If you’ve been doing business with Wiley Metal for any period of time, we hope you know that we are always looking at ways in which we can serve you better, help your business grow and add value. If you haven’t experienced this, call us out on it. We are in a constant search of improving the way we conduct business.

In our continuing efforts to serve our partner clients, we have recently hired a Continuous Improvement Manager, Scott Meyer. Among other responsibilities, Scott is being charged with keeping us on the path to continuous improvement using the 3 E’s of efficiency, effectiveness and execution.

Efficiency

Efficiency is more of a process than a goal. It is a moving target that changes with technology, each new client and to some degree, with every new employee. Rather than asking “Are we being as efficient as possible?” perhaps we should be asking “What are three ways we could be more efficient?” Some equate speed to efficiency but that’s not necessarily the case. It’s not a matter of getting from A-Z quickly, its a matter of the best way to get from A to B, then B to C and so on, without waste. If you can avoid wasting time, money and other resources while accomplishing a task, you are on track. Of course, it should go without saying that efficiency without quality is not efficient at all.

10830_WileyMetal_QualityBanner_2016-9_27265Effectiveness

Effectiveness is how well a project was completed. In other words, was it successful? The difference between efficiency and effectiveness is that efficiency is more resource-based. Effectiveness is more results based.

Execution

Execution is the carrying out of a plan. It is one thing to create a plan and the steps it takes to reach a goal but if the plan is not executed properly, it will not succeed. Execution, in other words, is not the plan, it is the implementation of a plan.

The Challenges of Continuous Improvement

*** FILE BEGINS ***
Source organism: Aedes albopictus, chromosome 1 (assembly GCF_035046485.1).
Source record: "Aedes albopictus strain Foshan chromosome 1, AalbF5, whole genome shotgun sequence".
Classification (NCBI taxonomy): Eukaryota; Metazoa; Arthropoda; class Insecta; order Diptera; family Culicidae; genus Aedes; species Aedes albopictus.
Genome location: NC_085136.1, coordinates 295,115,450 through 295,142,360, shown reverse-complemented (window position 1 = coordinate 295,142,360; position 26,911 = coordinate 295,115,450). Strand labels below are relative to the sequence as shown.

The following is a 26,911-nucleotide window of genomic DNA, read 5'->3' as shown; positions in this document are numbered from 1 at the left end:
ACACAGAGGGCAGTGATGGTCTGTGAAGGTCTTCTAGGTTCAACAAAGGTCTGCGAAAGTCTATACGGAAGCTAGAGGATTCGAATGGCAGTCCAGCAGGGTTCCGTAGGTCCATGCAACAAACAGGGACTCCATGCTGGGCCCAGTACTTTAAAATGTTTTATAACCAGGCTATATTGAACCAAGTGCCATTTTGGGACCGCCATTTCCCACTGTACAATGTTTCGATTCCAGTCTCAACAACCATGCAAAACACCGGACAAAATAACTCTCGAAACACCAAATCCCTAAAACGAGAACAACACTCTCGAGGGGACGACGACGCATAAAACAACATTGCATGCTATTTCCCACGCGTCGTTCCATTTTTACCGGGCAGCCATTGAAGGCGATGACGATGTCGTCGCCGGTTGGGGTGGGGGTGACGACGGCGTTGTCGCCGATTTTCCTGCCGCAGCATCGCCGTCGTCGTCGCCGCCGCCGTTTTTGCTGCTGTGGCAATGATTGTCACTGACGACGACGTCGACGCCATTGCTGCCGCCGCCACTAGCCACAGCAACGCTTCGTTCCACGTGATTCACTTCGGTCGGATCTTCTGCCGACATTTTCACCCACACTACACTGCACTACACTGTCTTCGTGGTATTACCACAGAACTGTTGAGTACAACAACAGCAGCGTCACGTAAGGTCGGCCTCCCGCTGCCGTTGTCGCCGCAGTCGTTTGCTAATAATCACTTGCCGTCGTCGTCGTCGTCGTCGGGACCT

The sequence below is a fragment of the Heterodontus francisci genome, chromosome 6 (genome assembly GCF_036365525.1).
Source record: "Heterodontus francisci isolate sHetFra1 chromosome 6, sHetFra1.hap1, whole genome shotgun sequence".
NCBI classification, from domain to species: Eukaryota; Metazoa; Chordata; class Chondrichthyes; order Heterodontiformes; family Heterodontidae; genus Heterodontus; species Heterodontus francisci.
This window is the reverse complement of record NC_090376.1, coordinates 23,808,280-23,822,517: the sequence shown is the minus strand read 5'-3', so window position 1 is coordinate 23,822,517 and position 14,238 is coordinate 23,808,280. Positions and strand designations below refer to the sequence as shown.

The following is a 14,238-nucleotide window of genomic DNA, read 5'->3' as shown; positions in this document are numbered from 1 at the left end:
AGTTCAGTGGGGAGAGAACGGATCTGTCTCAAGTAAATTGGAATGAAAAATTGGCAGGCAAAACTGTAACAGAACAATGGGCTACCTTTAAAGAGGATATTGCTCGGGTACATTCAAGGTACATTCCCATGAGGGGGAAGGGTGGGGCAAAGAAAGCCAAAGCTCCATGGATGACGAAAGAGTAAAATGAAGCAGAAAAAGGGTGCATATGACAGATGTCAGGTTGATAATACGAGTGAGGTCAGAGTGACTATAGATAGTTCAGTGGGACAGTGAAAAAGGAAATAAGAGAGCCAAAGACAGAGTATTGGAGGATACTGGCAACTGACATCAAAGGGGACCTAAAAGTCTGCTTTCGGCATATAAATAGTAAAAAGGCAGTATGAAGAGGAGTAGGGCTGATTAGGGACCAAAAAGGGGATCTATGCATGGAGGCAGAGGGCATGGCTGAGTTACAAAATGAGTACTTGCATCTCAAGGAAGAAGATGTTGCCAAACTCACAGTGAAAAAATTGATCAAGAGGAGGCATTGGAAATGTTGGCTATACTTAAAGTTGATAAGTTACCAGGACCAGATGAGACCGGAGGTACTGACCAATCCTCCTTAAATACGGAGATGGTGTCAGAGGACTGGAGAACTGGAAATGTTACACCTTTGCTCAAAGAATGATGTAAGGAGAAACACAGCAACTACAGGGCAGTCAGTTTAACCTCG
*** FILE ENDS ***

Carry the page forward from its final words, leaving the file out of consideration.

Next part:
The challenges of continuous improvement are not unlike those of other business practices. They are often just words and not a philosophy. Efforts can backslide if they aren’t proactively pushed forward. One concrete way companies can help establish continuous improvement is through 5s.

With 5s, companies create a visual system designed to increase productivity, enhance safety and improve quality. Aspects of the 5s system include:

  1. Sorting – This involves making sure unnecessary tools are removed.
  2. Simplifying – Make sure everything has its place.
  3. Systematic Cleaning – Work areas are inspected and cleaned to determine if corrective actions need to be taken.
  4. Standardizing – This ensures the 5s system is maintained consistently throughout the shop floor.
  5. Sustaining – Sustaining is a backstop to reverting to old practices. It maintains gains and moves forward from there.

We started 2018 with an article about continuous improvement and how it can not only be brought to the metal fabrication industry but to just about any shop floor. It discussed the benefits of being proactive vs reactive when implementing strategies. As the year continues, we would expect this to be a recurring theme.

We welcome Scott Meyer and look forward to his impact as Continuous Improvement Manager at Wiley Metal Fabrication.